Disgraceful W.H.O. Dental Article Misleads the Public

Disgraceful W.H.O. Dental Article Misleads the Public

Q: I read on Reuters and the NY Times on line that we are supposed to only seek out emergency and urgent dental work until the Covid-19 risk is known. If this is the case, then why are all doctors allowed to do elective procedures in every State since around May 4th?

A: I have seen a lot of claims, or should I say lies, over the years perusing the internet: Gadgets that claim to eliminate flossing, foods to eat that eliminate bad breath, edible sticky notes. (That’s right, jot down a phone number, stick it on the fridge, and when you don’t need it, enjoy a tasty treat! Probably goes great with a sip of vintage Liquid Paper, to erase last night’s leftovers.)

Unequivocally, the most egregious, misguided recommendation I have ever seen in my 32+ years of practice is last week’s W.H.O. article, claiming we should delay all dental visits until more is known about the covid 19 virus.

This is completely false, and dangerous advice from the same organization that stated on January 14th 2020: “preliminary investigations conducted by the Chinese authorities have found no clear evidence of human-to-human transmission of the novel coronavirus (COVID-19) identified in Wuhan, China.”

 The WHO continued to hide the mishandlings of China’s leadership (not its citizens) of the outbreak, as they continued to allow travel form China to Milan Italy and the rest of the world.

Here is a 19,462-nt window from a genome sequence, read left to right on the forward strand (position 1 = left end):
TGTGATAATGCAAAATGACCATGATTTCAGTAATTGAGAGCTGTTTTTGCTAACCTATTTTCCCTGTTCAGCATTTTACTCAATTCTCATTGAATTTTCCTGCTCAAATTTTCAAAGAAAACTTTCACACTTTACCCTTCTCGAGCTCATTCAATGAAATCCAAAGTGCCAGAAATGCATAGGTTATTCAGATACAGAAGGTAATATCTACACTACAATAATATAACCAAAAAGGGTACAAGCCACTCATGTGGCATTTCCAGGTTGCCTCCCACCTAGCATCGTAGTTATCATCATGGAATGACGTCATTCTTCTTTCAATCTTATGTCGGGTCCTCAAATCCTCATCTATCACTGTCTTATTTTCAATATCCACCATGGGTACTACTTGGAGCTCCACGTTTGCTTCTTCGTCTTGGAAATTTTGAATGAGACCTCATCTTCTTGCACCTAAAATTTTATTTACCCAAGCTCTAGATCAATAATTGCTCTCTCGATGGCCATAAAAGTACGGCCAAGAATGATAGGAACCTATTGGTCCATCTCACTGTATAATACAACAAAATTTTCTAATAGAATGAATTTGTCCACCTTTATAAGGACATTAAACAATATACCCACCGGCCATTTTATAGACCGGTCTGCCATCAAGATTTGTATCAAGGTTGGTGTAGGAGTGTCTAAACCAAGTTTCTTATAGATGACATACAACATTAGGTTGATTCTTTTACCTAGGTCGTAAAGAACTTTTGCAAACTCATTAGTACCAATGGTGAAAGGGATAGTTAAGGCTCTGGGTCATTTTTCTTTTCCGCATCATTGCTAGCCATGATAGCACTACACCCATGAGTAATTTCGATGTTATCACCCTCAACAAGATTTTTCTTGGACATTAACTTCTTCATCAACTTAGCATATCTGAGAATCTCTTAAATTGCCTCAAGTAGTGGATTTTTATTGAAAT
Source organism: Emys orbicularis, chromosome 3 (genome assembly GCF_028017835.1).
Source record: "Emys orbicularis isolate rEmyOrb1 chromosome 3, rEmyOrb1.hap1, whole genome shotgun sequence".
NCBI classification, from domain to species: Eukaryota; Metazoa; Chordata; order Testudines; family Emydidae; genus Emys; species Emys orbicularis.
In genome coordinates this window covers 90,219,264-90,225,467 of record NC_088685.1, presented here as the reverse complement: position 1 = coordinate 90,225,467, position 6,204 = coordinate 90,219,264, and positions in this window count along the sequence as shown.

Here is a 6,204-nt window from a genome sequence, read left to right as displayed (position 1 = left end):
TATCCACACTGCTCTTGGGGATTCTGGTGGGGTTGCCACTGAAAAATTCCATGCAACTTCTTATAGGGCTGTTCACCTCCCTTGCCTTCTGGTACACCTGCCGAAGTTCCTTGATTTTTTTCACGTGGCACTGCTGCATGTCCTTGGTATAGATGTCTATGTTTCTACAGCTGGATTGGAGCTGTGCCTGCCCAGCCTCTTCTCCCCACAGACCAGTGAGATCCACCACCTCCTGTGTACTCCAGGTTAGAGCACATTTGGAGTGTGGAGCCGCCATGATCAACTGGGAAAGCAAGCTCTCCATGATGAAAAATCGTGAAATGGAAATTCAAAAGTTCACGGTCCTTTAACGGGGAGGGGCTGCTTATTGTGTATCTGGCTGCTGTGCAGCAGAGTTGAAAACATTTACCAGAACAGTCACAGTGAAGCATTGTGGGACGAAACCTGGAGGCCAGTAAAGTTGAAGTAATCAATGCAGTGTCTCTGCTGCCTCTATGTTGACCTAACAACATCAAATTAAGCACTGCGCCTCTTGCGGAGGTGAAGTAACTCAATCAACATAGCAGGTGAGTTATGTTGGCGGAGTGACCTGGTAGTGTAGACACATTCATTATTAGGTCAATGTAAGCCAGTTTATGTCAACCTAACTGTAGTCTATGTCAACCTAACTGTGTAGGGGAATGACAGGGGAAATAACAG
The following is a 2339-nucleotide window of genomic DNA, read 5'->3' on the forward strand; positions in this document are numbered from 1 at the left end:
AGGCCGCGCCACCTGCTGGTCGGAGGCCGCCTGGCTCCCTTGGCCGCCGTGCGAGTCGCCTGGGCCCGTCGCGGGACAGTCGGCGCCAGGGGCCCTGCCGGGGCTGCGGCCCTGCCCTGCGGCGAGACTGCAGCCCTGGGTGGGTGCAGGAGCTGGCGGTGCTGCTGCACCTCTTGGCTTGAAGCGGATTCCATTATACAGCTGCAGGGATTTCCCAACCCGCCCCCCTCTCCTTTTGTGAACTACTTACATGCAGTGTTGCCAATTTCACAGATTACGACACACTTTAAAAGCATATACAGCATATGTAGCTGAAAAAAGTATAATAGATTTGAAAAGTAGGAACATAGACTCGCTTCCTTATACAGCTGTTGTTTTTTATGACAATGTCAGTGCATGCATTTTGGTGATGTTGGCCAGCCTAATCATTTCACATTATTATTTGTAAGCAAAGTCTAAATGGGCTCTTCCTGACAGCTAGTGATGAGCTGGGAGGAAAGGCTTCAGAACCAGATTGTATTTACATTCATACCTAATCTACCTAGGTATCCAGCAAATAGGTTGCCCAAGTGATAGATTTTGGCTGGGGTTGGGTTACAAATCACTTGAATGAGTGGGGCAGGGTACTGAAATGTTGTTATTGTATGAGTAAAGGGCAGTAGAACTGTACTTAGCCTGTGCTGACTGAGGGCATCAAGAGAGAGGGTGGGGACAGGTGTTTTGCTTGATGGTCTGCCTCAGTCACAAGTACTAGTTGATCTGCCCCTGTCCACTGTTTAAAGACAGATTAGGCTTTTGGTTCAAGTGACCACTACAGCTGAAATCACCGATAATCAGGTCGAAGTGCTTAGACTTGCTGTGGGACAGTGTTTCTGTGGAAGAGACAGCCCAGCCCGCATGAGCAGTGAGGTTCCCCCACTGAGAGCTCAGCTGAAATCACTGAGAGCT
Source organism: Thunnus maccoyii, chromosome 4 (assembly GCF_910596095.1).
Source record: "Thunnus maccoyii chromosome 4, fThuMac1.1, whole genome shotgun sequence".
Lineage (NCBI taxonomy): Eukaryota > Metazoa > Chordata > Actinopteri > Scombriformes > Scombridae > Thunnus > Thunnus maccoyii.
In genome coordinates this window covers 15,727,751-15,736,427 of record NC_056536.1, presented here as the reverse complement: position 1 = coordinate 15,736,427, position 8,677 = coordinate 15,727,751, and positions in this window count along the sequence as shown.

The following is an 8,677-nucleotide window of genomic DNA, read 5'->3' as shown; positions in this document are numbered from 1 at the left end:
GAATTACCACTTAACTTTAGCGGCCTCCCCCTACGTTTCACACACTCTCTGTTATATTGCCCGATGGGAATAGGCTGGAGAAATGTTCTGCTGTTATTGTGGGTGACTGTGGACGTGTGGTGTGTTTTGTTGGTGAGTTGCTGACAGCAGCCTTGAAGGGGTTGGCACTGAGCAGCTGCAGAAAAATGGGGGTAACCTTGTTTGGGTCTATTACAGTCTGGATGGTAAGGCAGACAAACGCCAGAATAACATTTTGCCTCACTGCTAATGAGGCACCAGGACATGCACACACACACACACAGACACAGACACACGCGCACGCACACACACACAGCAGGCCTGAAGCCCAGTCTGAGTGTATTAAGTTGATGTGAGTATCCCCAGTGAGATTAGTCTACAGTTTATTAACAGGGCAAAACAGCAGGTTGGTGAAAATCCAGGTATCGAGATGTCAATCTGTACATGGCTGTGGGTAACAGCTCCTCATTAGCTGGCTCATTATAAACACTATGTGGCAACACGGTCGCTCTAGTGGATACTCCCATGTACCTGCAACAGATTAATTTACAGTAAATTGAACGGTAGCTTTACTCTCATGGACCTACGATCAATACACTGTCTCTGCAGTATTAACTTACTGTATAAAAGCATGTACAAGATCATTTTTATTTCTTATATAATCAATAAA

Points:

  • In the same article the WHO states: “There is currently no data on the spread of the virus from the dentist’s chair” and “stopped short of confirming that the virus spreads through the air” via aerosols.
  • The ADA: “To date, there have been no documented cases of Covid 19 being transmitted to or from patients in dental offices.”
  • No other surgeons have been told to stop elective procedures such as orthopedic surgeries which create aerosols by using bone drills and saws, irrigated with saline.
  • Delaying hygienist visits and dental procedures of all types leads to extensive and expensive dental work, as well as higher risks for cardio vascular disease (heart attack and strokes), diabetes, pulmonary disease, Alzheimer’s and pre-mature births.

For more details and the official response from the ADA, drop us an email and I will send the documents.

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